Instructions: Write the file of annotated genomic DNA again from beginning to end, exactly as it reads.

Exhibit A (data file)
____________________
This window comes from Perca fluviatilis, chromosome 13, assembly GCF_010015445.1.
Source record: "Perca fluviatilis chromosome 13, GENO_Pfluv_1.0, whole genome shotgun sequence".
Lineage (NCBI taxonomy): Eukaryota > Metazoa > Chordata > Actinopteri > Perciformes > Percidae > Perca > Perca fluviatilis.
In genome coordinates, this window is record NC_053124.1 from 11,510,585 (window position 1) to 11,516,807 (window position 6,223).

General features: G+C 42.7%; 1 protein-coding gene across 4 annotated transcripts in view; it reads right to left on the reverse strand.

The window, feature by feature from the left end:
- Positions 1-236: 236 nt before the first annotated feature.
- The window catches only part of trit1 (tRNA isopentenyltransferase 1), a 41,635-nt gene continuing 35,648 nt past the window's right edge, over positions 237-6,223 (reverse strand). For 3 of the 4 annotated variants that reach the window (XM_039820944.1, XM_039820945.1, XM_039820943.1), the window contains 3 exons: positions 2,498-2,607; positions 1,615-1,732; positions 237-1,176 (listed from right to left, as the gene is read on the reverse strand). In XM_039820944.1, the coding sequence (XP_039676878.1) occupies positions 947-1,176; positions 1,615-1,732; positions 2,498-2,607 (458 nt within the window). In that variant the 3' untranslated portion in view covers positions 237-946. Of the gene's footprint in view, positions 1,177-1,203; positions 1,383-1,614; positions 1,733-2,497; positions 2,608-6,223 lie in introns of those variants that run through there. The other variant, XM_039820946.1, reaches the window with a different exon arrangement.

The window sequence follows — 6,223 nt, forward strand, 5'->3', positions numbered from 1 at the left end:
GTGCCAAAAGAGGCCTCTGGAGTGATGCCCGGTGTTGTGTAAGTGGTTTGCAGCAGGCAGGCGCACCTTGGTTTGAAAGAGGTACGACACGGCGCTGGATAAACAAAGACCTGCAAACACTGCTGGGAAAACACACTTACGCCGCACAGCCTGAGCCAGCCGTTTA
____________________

This window comes from Perca fluviatilis, chromosome 13, assembly GCF_010015445.1.
Source record: "Perca fluviatilis chromosome 13, GENO_Pfluv_1.0, whole genome shotgun sequence".
Lineage (NCBI taxonomy): Eukaryota > Metazoa > Chordata > Actinopteri > Perciformes > Percidae > Perca > Perca fluviatilis.
In genome coordinates, this window is record NC_053124.1 from 11,510,585 (window position 1) to 11,516,807 (window position 6,223).

General features: G+C 42.7%; 1 protein-coding gene across 4 annotated transcripts in view; it reads right to left on the reverse strand.

The window, feature by feature from the left end:
- Positions 1-236: 236 nt before the first annotated feature.
- The window catches only part of trit1 (tRNA isopentenyltransferase 1), a 41,635-nt gene continuing 35,648 nt past the window's right edge, over positions 237-6,223 (reverse strand). For 3 of the 4 annotated variants that reach the window (XM_039820944.1, XM_039820945.1, XM_039820943.1), the window contains 3 exons: positions 2,498-2,607; positions 1,615-1,732; positions 237-1,176 (listed from right to left, as the gene is read on the reverse strand). In XM_039820944.1, the coding sequence (XP_039676878.1) occupies positions 947-1,176; positions 1,615-1,732; positions 2,498-2,607 (458 nt within the window). In that variant the 3' untranslated portion in view covers positions 237-946. Of the gene's footprint in view, positions 1,177-1,203; positions 1,383-1,614; positions 1,733-2,497; positions 2,608-6,223 lie in introns of those variants that run through there. The other variant, XM_039820946.1, reaches the window with a different exon arrangement.

The window sequence follows — 6,223 nt, forward strand, 5'->3', positions numbered from 1 at the left end:
GTGCCAAAAGAGGCCTCTGGAGTGATGCCCGGTGTTGTGTAAGTGGTTTGCAGCAGGCAGGCGCACCTTGGTTTGAAAGAGGTACGACACGGCGCTGGATAAACAAAGACCTGCAAACACTGCTGGGAAAACACACTTACGCCGCACAGCCTGAGCCAGCCGTTTA